Martin Decoud in the Afterlife: A Dialogue with Latin American Writers

By French, Jennifer L. | Conradiana, Fall 2008 | Go to article overview

Martin Decoud in the Afterlife: A Dialogue with Latin American Writers


French, Jennifer L., Conradiana


Thus, in postponing our potential, diverting our energies with a shameful increase in commerce, production and population and a dizzying increase in the public debt, enamored of lofty ideals and reluctant to practice them, adoring force as the supreme arbiter, our credit ruined, our legal system, magistrates and democratic virtues all discredited, we have sat at the feast of life like children who resist nourishing foods only to gorge themselves on dessert. Willing to sacrifice ourselves in a holocaust over any cause, we forget all that concerns our own interests as a people and a race, and we go down our road singing and warring like the bohemians of the century and of history, making possible the severe judgments that European and Anglo-Saxon thinkers and propagandists offer about us. (1)

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So wrote Cesar Zumeta in 1899. At the time the Venezuelan was living in New York City, where he had spent much of the two previous decades because of his outspoken opposition to dictators Antonio Guzman Blanco and Joaquin Crespo. Like fellow exile Jose Marti, who had died four years earlier in the struggle for Cuban independence, Zumeta went to the United States seeking refuge from his own tyrannical government, only to become alarmed while there of the rising threat of neocolonialism. For Venezuela, even before the Anglo-German-French blockade of 1902, the danger was real: in that same year of 1899, Venezuela lost 60,000 square miles of territory to British Guiana, having been forced to turn to the United States to arbitrate the Empire's claims. With the United States aggressively campaigning to establish its sovereignty throughout the Caribbean, appealing to Washington for protection against the old colonial powers was a risky recourse, but one Venezuela was forced to turn to repeatedly in those years. (2)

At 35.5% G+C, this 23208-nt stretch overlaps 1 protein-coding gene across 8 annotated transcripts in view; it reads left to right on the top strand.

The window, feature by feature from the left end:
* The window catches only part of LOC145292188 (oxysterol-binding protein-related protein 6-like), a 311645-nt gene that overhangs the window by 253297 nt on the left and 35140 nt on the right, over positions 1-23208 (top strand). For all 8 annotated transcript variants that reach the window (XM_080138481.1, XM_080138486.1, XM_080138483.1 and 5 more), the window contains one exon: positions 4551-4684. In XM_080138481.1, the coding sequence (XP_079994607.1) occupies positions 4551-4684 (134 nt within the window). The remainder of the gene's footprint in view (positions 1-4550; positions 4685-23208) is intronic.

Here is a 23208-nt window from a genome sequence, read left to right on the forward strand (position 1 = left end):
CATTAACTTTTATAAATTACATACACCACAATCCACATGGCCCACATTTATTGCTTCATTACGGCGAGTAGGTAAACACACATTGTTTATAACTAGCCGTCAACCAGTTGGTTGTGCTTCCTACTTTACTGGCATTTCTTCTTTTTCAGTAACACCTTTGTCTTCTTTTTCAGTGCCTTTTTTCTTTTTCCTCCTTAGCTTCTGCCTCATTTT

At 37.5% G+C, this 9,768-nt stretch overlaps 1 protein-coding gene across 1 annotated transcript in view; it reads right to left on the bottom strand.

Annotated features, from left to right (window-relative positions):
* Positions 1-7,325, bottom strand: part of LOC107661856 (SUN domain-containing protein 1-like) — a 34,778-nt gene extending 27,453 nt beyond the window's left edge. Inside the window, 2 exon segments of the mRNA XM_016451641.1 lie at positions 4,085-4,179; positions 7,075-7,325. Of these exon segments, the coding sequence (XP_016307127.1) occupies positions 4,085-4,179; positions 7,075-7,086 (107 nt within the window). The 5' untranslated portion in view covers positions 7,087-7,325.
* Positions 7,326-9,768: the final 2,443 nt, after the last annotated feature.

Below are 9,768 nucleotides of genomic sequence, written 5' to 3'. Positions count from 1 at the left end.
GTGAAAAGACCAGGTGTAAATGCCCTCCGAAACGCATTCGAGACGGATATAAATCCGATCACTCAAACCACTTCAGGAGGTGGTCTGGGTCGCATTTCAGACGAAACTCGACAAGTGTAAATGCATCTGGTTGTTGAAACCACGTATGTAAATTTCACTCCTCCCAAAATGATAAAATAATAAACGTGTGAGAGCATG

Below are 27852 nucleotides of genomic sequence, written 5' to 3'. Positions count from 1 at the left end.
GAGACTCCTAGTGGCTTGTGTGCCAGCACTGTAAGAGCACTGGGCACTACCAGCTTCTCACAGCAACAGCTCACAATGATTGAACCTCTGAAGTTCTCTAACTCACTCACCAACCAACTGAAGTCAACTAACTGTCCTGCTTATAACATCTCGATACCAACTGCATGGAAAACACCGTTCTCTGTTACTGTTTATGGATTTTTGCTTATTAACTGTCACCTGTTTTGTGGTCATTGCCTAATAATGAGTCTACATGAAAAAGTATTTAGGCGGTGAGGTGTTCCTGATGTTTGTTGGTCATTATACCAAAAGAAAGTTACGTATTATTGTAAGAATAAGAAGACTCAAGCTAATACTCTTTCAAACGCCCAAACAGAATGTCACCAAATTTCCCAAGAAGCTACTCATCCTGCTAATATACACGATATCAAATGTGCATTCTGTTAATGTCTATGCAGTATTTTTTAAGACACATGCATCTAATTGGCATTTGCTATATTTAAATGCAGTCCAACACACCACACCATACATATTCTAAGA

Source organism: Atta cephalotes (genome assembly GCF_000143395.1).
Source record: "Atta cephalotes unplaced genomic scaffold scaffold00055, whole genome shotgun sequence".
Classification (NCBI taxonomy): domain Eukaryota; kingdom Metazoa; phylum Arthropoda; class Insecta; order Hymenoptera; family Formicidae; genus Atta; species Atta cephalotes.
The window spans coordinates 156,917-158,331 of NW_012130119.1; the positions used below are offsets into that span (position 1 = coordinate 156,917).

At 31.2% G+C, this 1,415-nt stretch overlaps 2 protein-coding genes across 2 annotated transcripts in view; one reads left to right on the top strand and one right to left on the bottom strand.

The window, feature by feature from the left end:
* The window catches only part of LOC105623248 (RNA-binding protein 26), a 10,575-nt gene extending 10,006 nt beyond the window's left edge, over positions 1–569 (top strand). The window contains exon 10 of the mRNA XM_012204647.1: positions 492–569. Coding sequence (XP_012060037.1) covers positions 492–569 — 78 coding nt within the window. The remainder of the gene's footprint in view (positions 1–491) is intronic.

Zumeta's essay "The Sick Continent," from which the above is excerpted, offers a frank assessment of the region's vulnerabilities and strategies for surviving the impending crisis. The title's implicit comparison between Latin America and the so-called "Dark Continent" establishes an analogy that Zumeta will develop further in the body of the essay, where he warns that the Spanish American republics may be next to fall to the ever-expanding empires of Europe and the United States. To meet that threat, Zumeta advocates a new militancy on the part of Latin American governments, including the enlargement of militia, the construction of military and naval bases, and the importation of modern weapons technology. At the same time, he echoes Martf's call for a new unity among Latin American peoples: an end to the civil wars and revolutions that have left Latin American states vulnerable to the predations of foreign powers, and an end to the narrow nationalism that has prevented the Spanish American republics from cooperating for the common good. Zumeta is openly critical of what he sees as the errors of the creole elite who had governed Venezuela and Latin America since the time of their independence from Spain (3): the enormous public debt that resulted from trade imbalance and public works projects like railroad and port facilities, often based on foreign capital and technology; the corruption of the legal system and government bureaucracy by bribery and graft; and the tragic willingness to resort to violence to settle political issues that results in "a holocaust over any cause" (Zumeta 24). Zumeta is a complex and fascinating figure, not least because the young intellectual was to return to his homeland a decade later and enter the service of Juan Vicente Gomez (1909-1935), the dictator who within a few years would be known north and south for his ruthless suppression of dissent and his willingness to cater to foreign interests. Zumeta died in 1955, having spent the last years of his long life in Paris, living in poverty, solitude and a silence brought on by what he referred to as "bankruptcy of character" (qtd. …

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